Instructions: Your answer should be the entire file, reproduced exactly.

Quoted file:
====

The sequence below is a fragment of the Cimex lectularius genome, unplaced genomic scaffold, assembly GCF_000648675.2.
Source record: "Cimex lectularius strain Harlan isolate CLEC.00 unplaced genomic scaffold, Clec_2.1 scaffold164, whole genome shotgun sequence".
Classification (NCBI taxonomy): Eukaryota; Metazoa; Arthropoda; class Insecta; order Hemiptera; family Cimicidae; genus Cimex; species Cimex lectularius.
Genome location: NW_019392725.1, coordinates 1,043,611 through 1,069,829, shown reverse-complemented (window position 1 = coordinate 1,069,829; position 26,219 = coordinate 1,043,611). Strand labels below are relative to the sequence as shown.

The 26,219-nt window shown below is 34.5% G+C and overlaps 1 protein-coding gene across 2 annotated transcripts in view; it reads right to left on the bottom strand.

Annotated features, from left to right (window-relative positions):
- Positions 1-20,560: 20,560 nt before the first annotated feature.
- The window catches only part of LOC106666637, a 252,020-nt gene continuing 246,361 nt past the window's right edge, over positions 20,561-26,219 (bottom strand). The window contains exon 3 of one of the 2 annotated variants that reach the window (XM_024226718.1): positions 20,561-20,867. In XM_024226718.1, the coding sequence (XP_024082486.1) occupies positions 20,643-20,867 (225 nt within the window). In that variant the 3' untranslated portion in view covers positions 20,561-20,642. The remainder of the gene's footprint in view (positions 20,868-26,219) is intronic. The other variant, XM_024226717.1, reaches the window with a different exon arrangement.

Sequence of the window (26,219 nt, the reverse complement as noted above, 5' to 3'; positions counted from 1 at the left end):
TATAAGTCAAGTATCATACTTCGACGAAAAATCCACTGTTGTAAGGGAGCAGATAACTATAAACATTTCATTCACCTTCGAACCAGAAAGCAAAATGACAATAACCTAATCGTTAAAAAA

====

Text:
The sequence below is a fragment of the Cimex lectularius genome, unplaced genomic scaffold, assembly GCF_000648675.2.
Source record: "Cimex lectularius strain Harlan isolate CLEC.00 unplaced genomic scaffold, Clec_2.1 scaffold164, whole genome shotgun sequence".
Classification (NCBI taxonomy): Eukaryota; Metazoa; Arthropoda; class Insecta; order Hemiptera; family Cimicidae; genus Cimex; species Cimex lectularius.
Genome location: NW_019392725.1, coordinates 1,043,611 through 1,069,829, shown reverse-complemented (window position 1 = coordinate 1,069,829; position 26,219 = coordinate 1,043,611). Strand labels below are relative to the sequence as shown.

The 26,219-nt window shown below is 34.5% G+C and overlaps 1 protein-coding gene across 2 annotated transcripts in view; it reads right to left on the bottom strand.

Annotated features, from left to right (window-relative positions):
- Positions 1-20,560: 20,560 nt before the first annotated feature.
- The window catches only part of LOC106666637, a 252,020-nt gene continuing 246,361 nt past the window's right edge, over positions 20,561-26,219 (bottom strand). The window contains exon 3 of one of the 2 annotated variants that reach the window (XM_024226718.1): positions 20,561-20,867. In XM_024226718.1, the coding sequence (XP_024082486.1) occupies positions 20,643-20,867 (225 nt within the window). In that variant the 3' untranslated portion in view covers positions 20,561-20,642. The remainder of the gene's footprint in view (positions 20,868-26,219) is intronic. The other variant, XM_024226717.1, reaches the window with a different exon arrangement.

Sequence of the window (26,219 nt, the reverse complement as noted above, 5' to 3'; positions counted from 1 at the left end):
TATAAGTCAAGTATCATACTTCGACGAAAAATCCACTGTTGTAAGGGAGCAGATAACTATAAACATTTCATTCACCTTCGAACCAGAAAGCAAAATGACAATAACCTAATCGTTAAAAAA